But it was for auction theory that Dr Milgrom and Dr Wilson won the prize. Auction theory is special because it has direct real-world applications.
Most economic theories are basically mathematical parables. Although they’re written in equations, the variables in those equations only loosely correspond to real-world things that we can measure. For example, Dr Milgrom and co-author Lawrence Glosten’s model of financial-market trading depicts an interaction between informed traders, who understand how much an asset is worth, and market-makers who know less about those assets.
That’s a useful way of thinking about trading, but in the real world it’s not possible to identify these different types of traders (and they generally overlap). So while a model like this illustrates a principle about financial markets, you can’t plug numbers into it and use it to make quantitative predictions, like you can with a model in physics or chemistry.
Auction theory is different. When people, companies or computers bid in an auction, the rules of the game are well-defined and everyone knows how to play. The buyer’s goal at any auction is simple — purchase something for the lowest price possible, as long as you pay no more than the item is worth to you.
Given those rules, economists
can use game theory to make very quantitative, precise predictions of how people will bid. And those predictions can be used by the people setting up auctions to make sure that items reliably get sold at good prices to the buyers who really want them.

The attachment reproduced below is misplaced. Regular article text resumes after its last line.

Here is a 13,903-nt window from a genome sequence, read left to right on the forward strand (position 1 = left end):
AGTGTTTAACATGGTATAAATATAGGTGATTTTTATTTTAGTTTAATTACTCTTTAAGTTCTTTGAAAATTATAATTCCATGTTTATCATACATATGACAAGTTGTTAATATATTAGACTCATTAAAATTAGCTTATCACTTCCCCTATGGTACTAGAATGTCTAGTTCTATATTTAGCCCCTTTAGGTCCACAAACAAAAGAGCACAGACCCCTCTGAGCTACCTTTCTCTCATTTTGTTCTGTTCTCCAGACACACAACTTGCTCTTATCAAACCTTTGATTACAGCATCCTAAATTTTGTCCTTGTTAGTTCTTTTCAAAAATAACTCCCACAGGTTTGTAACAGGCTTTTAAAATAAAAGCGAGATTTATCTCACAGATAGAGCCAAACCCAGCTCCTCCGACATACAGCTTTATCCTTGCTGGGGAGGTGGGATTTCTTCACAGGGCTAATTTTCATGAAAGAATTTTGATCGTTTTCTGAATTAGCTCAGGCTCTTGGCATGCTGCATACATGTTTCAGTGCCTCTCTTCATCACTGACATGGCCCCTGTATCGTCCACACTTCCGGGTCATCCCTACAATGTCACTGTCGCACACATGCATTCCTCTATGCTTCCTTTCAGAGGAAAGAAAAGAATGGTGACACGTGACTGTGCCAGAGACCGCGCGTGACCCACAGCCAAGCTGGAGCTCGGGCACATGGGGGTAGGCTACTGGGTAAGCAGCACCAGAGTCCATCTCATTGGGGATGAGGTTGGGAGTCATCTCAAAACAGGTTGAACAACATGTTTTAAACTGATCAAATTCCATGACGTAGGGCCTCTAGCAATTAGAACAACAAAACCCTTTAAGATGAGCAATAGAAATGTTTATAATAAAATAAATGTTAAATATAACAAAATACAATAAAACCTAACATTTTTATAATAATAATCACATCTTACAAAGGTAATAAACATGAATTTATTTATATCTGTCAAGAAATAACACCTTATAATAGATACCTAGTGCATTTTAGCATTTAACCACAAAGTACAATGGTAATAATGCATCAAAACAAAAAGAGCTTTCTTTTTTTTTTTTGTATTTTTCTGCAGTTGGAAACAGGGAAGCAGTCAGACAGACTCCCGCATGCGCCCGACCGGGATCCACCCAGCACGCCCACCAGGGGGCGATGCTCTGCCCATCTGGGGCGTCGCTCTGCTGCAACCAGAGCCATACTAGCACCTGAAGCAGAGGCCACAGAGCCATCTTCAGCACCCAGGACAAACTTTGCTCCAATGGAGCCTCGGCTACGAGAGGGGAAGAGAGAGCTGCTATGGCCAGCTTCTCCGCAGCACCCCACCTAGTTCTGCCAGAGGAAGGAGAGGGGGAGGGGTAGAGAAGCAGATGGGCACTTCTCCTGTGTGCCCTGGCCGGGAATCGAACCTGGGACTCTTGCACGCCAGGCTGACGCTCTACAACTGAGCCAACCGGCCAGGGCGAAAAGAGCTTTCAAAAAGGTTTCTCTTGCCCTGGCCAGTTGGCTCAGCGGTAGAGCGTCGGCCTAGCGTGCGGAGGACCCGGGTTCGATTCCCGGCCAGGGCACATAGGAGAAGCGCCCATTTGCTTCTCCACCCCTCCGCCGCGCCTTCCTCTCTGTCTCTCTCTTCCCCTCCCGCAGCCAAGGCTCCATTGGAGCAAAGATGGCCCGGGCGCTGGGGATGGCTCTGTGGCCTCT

But getting those predictions right can be very tricky, because real-life auctions can be extremely complex. Each bidder may know only a little information about how much an item is worth, for example, and they may reveal this information to each other during the bidding process. Sometimes sellers want to auction off a bunch of items at the same time. Sometimes bidders try to cheat by collaborating behind the scenes, and so on.
Dr Milgrom and Dr Wilson’s research helped figure out what to do in these complex cases. One of their most impressive achievements was helping the Federal Communications Commission come up with better ways to auction off the rights to broadcast spectrum frequencies for things like mobile communications. Their work has also been applied to electricity sales and allocation of airplane landing slots. Private companies, too, are increasingly reliant on auction theory — Google’s whole business model depends on auctioning ads efficiently, using cutting-edge economic models.
This is a sea change for economics as a discipline. Suddenly, models work not just as allegories but as exact mathematical predictors of human behaviour. In fact, auction theory is just one example of this; matching theory, which won a Nobel in 2012, is another model with wide applications.
And that means that economics is, increasingly, an engineering field. Just as with physics or chemistry, economic theories — a few of them, at least — can create useful technologies for both companies and governments. That’s one reason economists, once relegated to giving policy advice, are now in big demand in the private sector.
As computer systems become ever more sophisticated and ubiquitous, expect this trend to continue. Unlike humans, algorithms are perfectly suited to economic analysis — they know exactly what they want, follow well-defined rules and make few mistakes. The more commerce depends on computers trading with other computers, the more exact and reliable the predictions of economic theory will become.
So expect the Nobel for economics to continue rewarding theorists whose work has engineering applications. Although there have been few new fundamental theories in recent years, the opportunities for theorists to design practical and useful technologies remain vast and unexplored.
Instead of becoming dentists, as John Maynard Keynes famously wished, economists
may end up as engineers.
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